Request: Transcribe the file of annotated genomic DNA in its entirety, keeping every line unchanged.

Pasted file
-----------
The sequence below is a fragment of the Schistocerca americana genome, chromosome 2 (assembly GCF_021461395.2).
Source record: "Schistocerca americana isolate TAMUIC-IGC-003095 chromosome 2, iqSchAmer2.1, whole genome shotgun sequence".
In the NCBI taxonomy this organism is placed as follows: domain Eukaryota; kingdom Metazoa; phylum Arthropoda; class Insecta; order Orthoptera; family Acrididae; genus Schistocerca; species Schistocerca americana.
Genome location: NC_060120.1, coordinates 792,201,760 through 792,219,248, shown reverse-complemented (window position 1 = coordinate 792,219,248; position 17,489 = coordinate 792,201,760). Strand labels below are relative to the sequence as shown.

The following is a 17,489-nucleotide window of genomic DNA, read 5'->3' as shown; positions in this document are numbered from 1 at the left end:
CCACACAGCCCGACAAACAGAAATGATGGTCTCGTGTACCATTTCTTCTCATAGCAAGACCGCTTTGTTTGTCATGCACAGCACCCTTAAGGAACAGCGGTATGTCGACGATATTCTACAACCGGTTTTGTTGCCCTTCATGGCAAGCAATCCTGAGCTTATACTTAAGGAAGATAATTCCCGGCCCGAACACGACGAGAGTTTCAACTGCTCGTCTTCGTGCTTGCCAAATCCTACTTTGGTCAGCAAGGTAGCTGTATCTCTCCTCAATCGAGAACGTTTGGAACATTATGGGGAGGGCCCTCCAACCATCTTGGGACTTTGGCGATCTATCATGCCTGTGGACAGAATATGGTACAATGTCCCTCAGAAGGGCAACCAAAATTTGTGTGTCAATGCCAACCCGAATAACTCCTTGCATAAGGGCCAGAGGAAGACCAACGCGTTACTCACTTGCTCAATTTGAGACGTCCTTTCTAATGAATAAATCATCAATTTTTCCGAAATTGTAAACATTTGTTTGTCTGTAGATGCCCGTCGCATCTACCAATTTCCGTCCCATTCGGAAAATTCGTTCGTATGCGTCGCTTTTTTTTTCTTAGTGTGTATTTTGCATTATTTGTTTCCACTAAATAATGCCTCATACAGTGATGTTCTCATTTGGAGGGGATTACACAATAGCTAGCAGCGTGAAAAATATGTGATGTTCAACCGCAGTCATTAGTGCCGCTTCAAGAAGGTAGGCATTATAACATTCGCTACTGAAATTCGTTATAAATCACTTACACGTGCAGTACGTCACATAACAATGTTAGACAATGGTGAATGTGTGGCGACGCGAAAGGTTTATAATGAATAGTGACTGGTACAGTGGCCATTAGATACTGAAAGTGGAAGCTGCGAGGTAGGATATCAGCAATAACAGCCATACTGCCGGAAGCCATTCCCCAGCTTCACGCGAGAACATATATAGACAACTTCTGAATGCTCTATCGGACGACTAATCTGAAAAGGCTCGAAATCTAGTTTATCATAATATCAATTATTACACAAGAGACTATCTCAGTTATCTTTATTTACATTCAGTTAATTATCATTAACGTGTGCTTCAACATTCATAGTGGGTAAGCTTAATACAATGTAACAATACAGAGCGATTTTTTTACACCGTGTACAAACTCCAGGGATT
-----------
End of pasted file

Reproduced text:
The sequence below is a fragment of the Schistocerca americana genome, chromosome 2 (assembly GCF_021461395.2).
Source record: "Schistocerca americana isolate TAMUIC-IGC-003095 chromosome 2, iqSchAmer2.1, whole genome shotgun sequence".
In the NCBI taxonomy this organism is placed as follows: domain Eukaryota; kingdom Metazoa; phylum Arthropoda; class Insecta; order Orthoptera; family Acrididae; genus Schistocerca; species Schistocerca americana.
Genome location: NC_060120.1, coordinates 792,201,760 through 792,219,248, shown reverse-complemented (window position 1 = coordinate 792,219,248; position 17,489 = coordinate 792,201,760). Strand labels below are relative to the sequence as shown.

The following is a 17,489-nucleotide window of genomic DNA, read 5'->3' as shown; positions in this document are numbered from 1 at the left end:
CCACACAGCCCGACAAACAGAAATGATGGTCTCGTGTACCATTTCTTCTCATAGCAAGACCGCTTTGTTTGTCATGCACAGCACCCTTAAGGAACAGCGGTATGTCGACGATATTCTACAACCGGTTTTGTTGCCCTTCATGGCAAGCAATCCTGAGCTTATACTTAAGGAAGATAATTCCCGGCCCGAACACGACGAGAGTTTCAACTGCTCGTCTTCGTGCTTGCCAAATCCTACTTTGGTCAGCAAGGTAGCTGTATCTCTCCTCAATCGAGAACGTTTGGAACATTATGGGGAGGGCCCTCCAACCATCTTGGGACTTTGGCGATCTATCATGCCTGTGGACAGAATATGGTACAATGTCCCTCAGAAGGGCAACCAAAATTTGTGTGTCAATGCCAACCCGAATAACTCCTTGCATAAGGGCCAGAGGAAGACCAACGCGTTACTCACTTGCTCAATTTGAGACGTCCTTTCTAATGAATAAATCATCAATTTTTCCGAAATTGTAAACATTTGTTTGTCTGTAGATGCCCGTCGCATCTACCAATTTCCGTCCCATTCGGAAAATTCGTTCGTATGCGTCGCTTTTTTTTTCTTAGTGTGTATTTTGCATTATTTGTTTCCACTAAATAATGCCTCATACAGTGATGTTCTCATTTGGAGGGGATTACACAATAGCTAGCAGCGTGAAAAATATGTGATGTTCAACCGCAGTCATTAGTGCCGCTTCAAGAAGGTAGGCATTATAACATTCGCTACTGAAATTCGTTATAAATCACTTACACGTGCAGTACGTCACATAACAATGTTAGACAATGGTGAATGTGTGGCGACGCGAAAGGTTTATAATGAATAGTGACTGGTACAGTGGCCATTAGATACTGAAAGTGGAAGCTGCGAGGTAGGATATCAGCAATAACAGCCATACTGCCGGAAGCCATTCCCCAGCTTCACGCGAGAACATATATAGACAACTTCTGAATGCTCTATCGGACGACTAATCTGAAAAGGCTCGAAATCTAGTTTATCATAATATCAATTATTACACAAGAGACTATCTCAGTTATCTTTATTTACATTCAGTTAATTATCATTAACGTGTGCTTCAACATTCATAGTGGGTAAGCTTAATACAATGTAACAATACAGAGCGATTTTTTTACACCGTGTACAAACTCCAGGGATT